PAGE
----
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Natural behavior, animal rights, or making money - a study of Swedish organic farmers' view of animal issues

By V. Lund, S. Hemlin, J. White

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A questionnaire survey was performed among Swedish organic livestock farmers to determine their view of animal welfare and other ethical issues in animal production. The questionnaire was sent to 56.5% of the target group and the response rate was 75.6% (435 responses). A principal components analysis (exploratory factor analysis) was performed to get a more manageable data set. A matrix of intercorrelations between all pairs of factors was computed. The factors were then entered into a series of multiple regression models to explain five dependent variables. Respondents were well educated and had long experience of farming. 81% were full-time farmers. They generally had a very positive attitude towards organic animal husbandry. They considered allowing animals their natural behaviour a central aim, which is in accordance with organic philosophy. Farmers tended to be less approving of concepts like animal rights, dignity, and intrinsic value. When analysing correlations between the factors, two groups of farmers emerged that were only partially correlated, representing different attitudes and behavioural dispositions. These may be interpreted as two subpopulations of organic livestock farmers in Sweden: those who saw organic farming as a lifestyle ("pioneer attitude"); and entrepreneurs, who considered making money and new challenges more important. Their view of animal welfare differed. While the pioneers considered natural behaviour a key issue, this was less important to the entrepreneurs, who also had a more approving attitude towards invasive operations such as castration and were more critical of the organic standards.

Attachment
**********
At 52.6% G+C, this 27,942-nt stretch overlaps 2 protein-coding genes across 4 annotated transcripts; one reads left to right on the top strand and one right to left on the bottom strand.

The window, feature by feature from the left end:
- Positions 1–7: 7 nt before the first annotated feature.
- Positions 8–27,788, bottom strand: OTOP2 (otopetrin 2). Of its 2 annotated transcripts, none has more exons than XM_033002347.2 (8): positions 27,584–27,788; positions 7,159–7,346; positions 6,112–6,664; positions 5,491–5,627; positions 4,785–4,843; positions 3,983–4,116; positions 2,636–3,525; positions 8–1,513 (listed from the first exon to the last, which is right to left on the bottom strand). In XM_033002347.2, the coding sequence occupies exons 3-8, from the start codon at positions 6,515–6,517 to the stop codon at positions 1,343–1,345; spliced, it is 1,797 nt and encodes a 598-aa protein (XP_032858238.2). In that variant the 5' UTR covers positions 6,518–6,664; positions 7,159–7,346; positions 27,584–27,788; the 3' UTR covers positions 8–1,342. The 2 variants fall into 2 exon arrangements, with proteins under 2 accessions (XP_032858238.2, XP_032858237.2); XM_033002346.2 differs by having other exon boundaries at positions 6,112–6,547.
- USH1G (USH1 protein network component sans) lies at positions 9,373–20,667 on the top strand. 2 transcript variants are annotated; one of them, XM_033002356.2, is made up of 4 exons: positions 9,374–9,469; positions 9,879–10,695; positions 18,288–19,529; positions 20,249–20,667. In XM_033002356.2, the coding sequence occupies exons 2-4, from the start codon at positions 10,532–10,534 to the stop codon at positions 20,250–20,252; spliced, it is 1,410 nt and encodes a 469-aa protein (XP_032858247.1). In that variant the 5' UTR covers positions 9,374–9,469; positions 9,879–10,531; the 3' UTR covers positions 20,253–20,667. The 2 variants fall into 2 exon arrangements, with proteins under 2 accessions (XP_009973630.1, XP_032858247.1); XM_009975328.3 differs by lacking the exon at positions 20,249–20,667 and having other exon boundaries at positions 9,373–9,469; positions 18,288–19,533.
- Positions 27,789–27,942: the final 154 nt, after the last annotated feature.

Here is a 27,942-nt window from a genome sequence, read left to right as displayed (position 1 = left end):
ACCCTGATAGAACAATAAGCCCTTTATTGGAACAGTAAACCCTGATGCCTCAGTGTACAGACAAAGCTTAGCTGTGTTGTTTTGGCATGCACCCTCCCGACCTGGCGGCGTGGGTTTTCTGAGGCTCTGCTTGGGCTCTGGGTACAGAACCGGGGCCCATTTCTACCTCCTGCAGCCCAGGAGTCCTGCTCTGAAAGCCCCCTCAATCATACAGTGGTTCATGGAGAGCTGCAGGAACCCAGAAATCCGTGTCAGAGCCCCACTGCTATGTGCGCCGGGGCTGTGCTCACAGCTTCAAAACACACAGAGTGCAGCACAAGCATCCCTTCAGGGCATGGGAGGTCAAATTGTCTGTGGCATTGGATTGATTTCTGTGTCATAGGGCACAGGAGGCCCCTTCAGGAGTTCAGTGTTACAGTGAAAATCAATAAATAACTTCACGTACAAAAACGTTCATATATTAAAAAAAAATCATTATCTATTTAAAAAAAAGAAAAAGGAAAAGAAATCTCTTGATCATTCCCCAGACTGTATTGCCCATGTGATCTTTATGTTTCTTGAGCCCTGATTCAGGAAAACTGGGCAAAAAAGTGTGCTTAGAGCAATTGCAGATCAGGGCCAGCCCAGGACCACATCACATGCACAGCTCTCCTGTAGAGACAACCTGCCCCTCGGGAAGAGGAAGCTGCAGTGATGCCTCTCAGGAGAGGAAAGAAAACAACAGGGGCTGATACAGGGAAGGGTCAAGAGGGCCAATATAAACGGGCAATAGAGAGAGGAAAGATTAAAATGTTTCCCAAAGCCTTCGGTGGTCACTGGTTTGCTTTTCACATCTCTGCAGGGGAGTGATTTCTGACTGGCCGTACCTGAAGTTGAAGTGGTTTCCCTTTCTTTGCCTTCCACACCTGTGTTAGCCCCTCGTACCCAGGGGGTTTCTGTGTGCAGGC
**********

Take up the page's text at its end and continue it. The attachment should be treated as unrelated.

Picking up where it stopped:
Date 2004
Publication Title Journal of Agricultural & Environmental Ethics
Volume 17
Issue 2
Pages 157-179
ISBN/ISSN 1187-7863
DOI 10.1023/B:JAGE.0000017393.31486.c2
Language English
Author Address National Veterinary Institute, Pb. 8156 Dep., N-0033 Oslo, Norway.
Cite this work

Researchers should cite this work as follows:

  1. Agriculture
  2. Animal behavior
  3. Animal husbandry
  4. Animal rights
  5. Animal welfare
  6. Behavior and behavior mechanisms
  7. Developed countries
  8. Ecological agriculture
  9. Ethics
  10. Europe
  11. Farms
  12. Livestock farming
  13. OECD countries
  14. organic culture
  15. organic farming
  16. peer-reviewed
  17. Scandinavia
  18. Social psychology and social anthropology
  19. surveys
  20. Sweden
  1. peer-reviewed